As a Professional Alcohol & Drug Counselor I am interested in assisting my profession in refocusing on the 12 Steps, the most effective method of addressing addiction in history.

This article outlines some important thoughts about Alcoholics Anonymous and the field of Alcohol and Drug Addiction. It was published in the ADVISOR the newslettwer of the Texas Association of Addiction Professionals in April, 2000.

Alcohol/Drug Counseling and the

By: Chris Fajardo         01/16/2000

    Alcohol/Drug counseling is not the application of general counseling theories and
treatment methods adapted to specific Alcohol/Drug theory and research. The
indiscriminate application of these theories and methods is just as ineffective today
as ever. The professional field of alcohol and drug counseling was born of the
experience of recovering alcoholics and of committed professionals and

    Society has attempted to "treat" or control alcohol and drug problems since
recorded history, with notable efforts such as the Washingtonians in 1840, and
Prohibition in 1919.

    The most important development in this century pertaining to the treatment of
alcohol and drug problems occurred in 1935, as the program of Alcoholics was
begun and developed. This program has its origin in the religious movement called
the Oxford Groups. Bill Wilson (co-founder of AA) himself, was quick to acknowledge
that the principles of the Twelve Steps are the common property of all mankind.

    Nonetheless, Alcoholics Anonymous gave the world the Twelve Steps that have
been and are continuing to be the foundation of recovery for millions of alcoholics
and addicts - and others - worldwide. In an article published in 1939 in the medical
journal Lancett , ("A New Approach to Psychotherapy in Chronic Alcoholism"), Dr.
William Silkworth describes the process and principles of recovery from alcoholism.

    He states: "Once the patient agrees that he is powerless, he finds himself in a
serious dilemma." This is, of course, Step One of the Twelve Steps of Alcoholics

    With courage, he goes on to describe the solution to this powerlessness as being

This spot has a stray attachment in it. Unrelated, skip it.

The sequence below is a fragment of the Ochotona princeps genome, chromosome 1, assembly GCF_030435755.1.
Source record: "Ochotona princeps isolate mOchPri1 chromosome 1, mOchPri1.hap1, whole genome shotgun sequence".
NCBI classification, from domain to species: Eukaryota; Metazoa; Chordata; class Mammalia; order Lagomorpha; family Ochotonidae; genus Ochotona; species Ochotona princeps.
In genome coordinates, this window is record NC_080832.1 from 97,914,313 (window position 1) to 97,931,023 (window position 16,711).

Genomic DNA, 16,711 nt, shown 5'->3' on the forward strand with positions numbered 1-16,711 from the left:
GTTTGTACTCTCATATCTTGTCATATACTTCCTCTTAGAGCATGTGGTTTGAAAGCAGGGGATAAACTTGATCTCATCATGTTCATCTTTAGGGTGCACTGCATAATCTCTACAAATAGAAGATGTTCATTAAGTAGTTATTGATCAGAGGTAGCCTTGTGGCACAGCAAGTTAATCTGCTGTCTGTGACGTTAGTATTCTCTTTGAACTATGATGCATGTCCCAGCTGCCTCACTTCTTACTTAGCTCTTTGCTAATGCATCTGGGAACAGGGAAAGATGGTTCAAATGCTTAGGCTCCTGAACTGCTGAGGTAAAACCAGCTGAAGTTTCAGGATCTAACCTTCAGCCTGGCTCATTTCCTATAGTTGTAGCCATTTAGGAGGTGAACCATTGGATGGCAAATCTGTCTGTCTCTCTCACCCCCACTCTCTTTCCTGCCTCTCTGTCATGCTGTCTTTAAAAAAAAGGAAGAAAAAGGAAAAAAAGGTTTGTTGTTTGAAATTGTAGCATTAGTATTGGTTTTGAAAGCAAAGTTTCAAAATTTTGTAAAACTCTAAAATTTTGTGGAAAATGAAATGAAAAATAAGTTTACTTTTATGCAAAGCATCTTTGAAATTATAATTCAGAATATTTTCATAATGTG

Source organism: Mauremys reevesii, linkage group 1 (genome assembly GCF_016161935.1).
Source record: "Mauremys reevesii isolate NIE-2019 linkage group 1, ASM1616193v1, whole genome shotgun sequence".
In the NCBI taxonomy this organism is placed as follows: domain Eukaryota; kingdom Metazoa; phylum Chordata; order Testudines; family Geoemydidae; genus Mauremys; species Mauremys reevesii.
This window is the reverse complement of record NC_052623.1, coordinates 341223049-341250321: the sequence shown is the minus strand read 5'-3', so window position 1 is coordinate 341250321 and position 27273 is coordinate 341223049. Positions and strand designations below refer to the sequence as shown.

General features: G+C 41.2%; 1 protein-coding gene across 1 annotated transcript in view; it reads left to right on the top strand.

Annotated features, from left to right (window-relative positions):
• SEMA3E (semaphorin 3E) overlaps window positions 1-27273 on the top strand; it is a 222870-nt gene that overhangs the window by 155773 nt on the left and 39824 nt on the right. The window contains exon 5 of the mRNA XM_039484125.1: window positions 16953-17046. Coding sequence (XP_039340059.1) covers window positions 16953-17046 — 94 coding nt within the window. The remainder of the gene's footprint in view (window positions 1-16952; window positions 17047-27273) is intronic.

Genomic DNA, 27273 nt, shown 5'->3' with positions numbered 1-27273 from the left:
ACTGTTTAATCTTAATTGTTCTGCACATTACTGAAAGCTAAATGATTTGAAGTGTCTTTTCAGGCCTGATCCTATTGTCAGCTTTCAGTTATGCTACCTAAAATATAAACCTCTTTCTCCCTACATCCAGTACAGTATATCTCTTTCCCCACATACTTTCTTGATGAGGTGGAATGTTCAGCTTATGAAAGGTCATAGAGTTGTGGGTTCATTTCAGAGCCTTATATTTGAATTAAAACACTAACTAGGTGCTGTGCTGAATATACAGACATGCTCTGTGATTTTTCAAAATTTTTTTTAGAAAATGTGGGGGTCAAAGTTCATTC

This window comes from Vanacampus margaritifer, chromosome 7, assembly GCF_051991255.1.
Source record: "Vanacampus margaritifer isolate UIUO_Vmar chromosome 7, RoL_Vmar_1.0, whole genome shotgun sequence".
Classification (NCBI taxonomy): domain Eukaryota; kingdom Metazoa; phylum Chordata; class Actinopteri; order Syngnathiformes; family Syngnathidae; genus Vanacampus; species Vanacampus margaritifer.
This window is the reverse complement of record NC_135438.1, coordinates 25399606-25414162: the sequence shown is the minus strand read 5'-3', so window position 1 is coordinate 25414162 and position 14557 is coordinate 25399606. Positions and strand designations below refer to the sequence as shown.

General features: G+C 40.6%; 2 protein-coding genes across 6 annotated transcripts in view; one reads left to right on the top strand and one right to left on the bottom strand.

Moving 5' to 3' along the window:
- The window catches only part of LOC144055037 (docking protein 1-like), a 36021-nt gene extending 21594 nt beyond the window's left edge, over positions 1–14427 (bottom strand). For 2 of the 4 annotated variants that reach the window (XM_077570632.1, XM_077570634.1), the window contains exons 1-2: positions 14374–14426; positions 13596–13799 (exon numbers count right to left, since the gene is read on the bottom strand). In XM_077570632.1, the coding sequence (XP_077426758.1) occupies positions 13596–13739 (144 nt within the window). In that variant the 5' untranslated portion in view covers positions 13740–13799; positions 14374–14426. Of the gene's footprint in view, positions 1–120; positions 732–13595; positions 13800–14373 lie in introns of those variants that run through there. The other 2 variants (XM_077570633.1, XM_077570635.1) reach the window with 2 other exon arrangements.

spiritual in nature; he explains that when following directions given him by fellow
alcoholics, "the patient experiences the profound mental and emotional change
necessary for a complete recovery from alcoholism".

    Citing the Book "Alcoholics Anonymous", Dr. Silkworth states that "the first half
of the book is aimed to show an alcoholic the attitude he ought to take and precisely
the steps he may follow to affect his own recovery."

    The word "precisely" is clear, strong and direct; it means that if we change the
formula, we change the outcome. The Twelve Steps are a proven formula for
recovery and are certainly necessary for good treatment outcomes.

    In 1996, the American Society of Addiction Medicine devoted five chapters to the
Twelve Steps - one full section of their Manual.

    The Twelve Steps have demonstrated effectively the ability to:

1) identify the problem;

2) define the solution, and

3) demonstrate a program of actions necessary to bring about recovery.

    As the effectiveness of these Twelve Steps demonstrated their ability to identify
the problem, define the solution, and design a program of actions necessary to
bring about recovery, professionals began to take note.

    The first person to have taken the title of alcoholism counselor was Courtney
Baylor in 1913. His influence on the development of the profession is evident to this
day. "The Common Sense of Drinking", a book that influenced both Dr. William
Silkworth and Bill Wilson, was dedicated to Courtney Baylor by its author, Richard

    The idea that complete surrender had to precede getting sober (AA's 1st Step)